In most applications, these technologies do not provide adequate removal of nitrogen oxides from the gaseous combustion product streams, and afterburning technologies such as selective catalytic reduction (SCR) and selective non-catalytic reduction (selective) are necessary to achieve the desired reduction in nitrogen oxide content. non-catalytic reduction - SNCR).
Both SCR and SNCR give good results, but are also not without drawbacks. As an alternative afterburning technology, ozone oxidation technology has recently been successfully introduced, especially when SCR is not suitable for any application.
The methods for using ozone described in US 5206002, US 6162409 and US 7303735 B2, based on the principle of removing several contaminants and implemented in relation to flue gases generated in boilers running on gas and coal, while removing many contaminants, including oxides nitrogen, sulfur oxides, particulate matter, etc.
Ozone-based processes have also been introduced on an industrial scale to reduce emissions for acidic metal surface cleaning processes, generators of catalytic cracking units with a fluidized bed, furnaces for the extraction of metals and the production of sulfuric acid.
Coal-fired boilers with burners with reduced nitrogen oxide emissions and staged combustion often allow cost-effective reduction of nitrogen oxides from 0.1075 kg / GJ (= 0.25 lb / MMBTU, where MMBTU means one million British thermal units) 0.172 kg / GJ (= 0.4 lb / MMBTU) to the required nitrogen oxide emissions in the range of 0.0430 kg / GJ (= 0.1 lb / MMBTU) to 0.0645 kg / GJ (= 0 15 lb / MMBTU), that is, afterburning technology in a cost-effective manner provides a reduction of forty to seventy percent.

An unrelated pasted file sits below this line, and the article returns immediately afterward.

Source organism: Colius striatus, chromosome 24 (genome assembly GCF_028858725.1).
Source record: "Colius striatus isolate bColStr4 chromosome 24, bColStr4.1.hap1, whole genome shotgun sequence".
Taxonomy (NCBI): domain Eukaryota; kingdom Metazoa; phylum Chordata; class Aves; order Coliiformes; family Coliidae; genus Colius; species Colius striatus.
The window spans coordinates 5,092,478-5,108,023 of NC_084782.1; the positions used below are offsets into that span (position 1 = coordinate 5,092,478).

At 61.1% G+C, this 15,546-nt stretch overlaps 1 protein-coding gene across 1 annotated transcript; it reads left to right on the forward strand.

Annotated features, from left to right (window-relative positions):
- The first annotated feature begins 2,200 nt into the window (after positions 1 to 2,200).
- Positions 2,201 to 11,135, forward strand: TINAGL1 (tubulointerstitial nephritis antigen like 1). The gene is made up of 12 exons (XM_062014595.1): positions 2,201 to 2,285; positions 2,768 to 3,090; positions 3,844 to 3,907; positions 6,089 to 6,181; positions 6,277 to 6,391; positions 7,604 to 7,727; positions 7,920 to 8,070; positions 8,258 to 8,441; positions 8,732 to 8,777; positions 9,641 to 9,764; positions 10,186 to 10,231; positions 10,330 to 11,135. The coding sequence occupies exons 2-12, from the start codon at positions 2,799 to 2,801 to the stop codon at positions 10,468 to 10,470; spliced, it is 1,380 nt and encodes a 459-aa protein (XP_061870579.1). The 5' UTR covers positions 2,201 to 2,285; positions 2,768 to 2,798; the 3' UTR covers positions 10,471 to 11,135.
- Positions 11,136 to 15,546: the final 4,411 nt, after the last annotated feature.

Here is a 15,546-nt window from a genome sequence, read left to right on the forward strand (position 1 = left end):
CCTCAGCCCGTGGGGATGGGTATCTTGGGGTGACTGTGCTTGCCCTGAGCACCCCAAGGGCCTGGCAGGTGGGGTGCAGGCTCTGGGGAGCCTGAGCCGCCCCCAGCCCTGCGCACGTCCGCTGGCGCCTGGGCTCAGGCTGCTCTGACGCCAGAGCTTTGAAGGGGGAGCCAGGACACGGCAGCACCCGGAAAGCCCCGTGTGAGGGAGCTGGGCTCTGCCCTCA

The methods described in US 5206002, US 6162409, US 6649132 B1 and US 7303735 B2 use the ability of nitrogen oxides to react with ozone with the formation of nitrogen oxides with a higher degree of oxidation, in particular, pentavalent form or higher, which are readily soluble in water and easily removed by wet cleaning. The stoichiometric amount of ozone required to convert one mole of NO x present in the form of NO to the pentavalent form is about 1.5 moles of ozone and 0.5 mole if NO x is present in the form of NO 2 .
The methods described, respectively, in EP 2719440 A1 and WO 2015/057421 A1 are improvements to the methods described in US 5206002, US 6162409, US 6649132 B1 and US 7303735 B2, by dividing the gas stream into at least two or more streams and treatment of at least one stream with ozone for the purpose of oxidizing NO x and other contaminants, trapping oxidized contaminants in a scrubber or any other trapping device, and then connecting the streams of at least substantially no oxidized contaminants to the stream that has not been processed e ozone. To separate streams, simple equipment, such as a partitioned system of channels or trapping devices, is needed, and in special applications specialized gas distribution equipment is used.
Although ozone-based methods for removing nitrogen oxides from combustion product streams are effective in achieving ultra-low nitrogen-treated gas stream emissions, there is a need for improved methods for efficient and cost-effective purification of exhaust gas streams containing contaminants such as particles , acid gases (NO x , SO x , hydrogen chloride HCl) and heavy metals meeting the full range of requirements for NO x removal without physical gas separation flow in a scrubber.
Regarding the technological background to the invention, additional reference is given to EP 1,106,238 A, EP 1852172 A1, US 6136284, US 6197268 B1 and US 6277347 B1.
DESCRIPTION OF THE INVENTION
Purpose, Solution, Benefits
Based on the disadvantages and imperfections described above, as well as taking into account the described prior art, the aim of the present invention is to overcome the limitations and problems inherent in known methods and devices.
In particular, the main objective of the present invention is the provision of a method and device for the efficient and cost-effective removal of contaminants, such as nitrogen oxides (NO x ), from the exhaust gases generated in the combustion process of a scrubber without the need for physical separation of the scrubber to form separated gas streams that can be subjected to selective treatment in order to remove contaminants.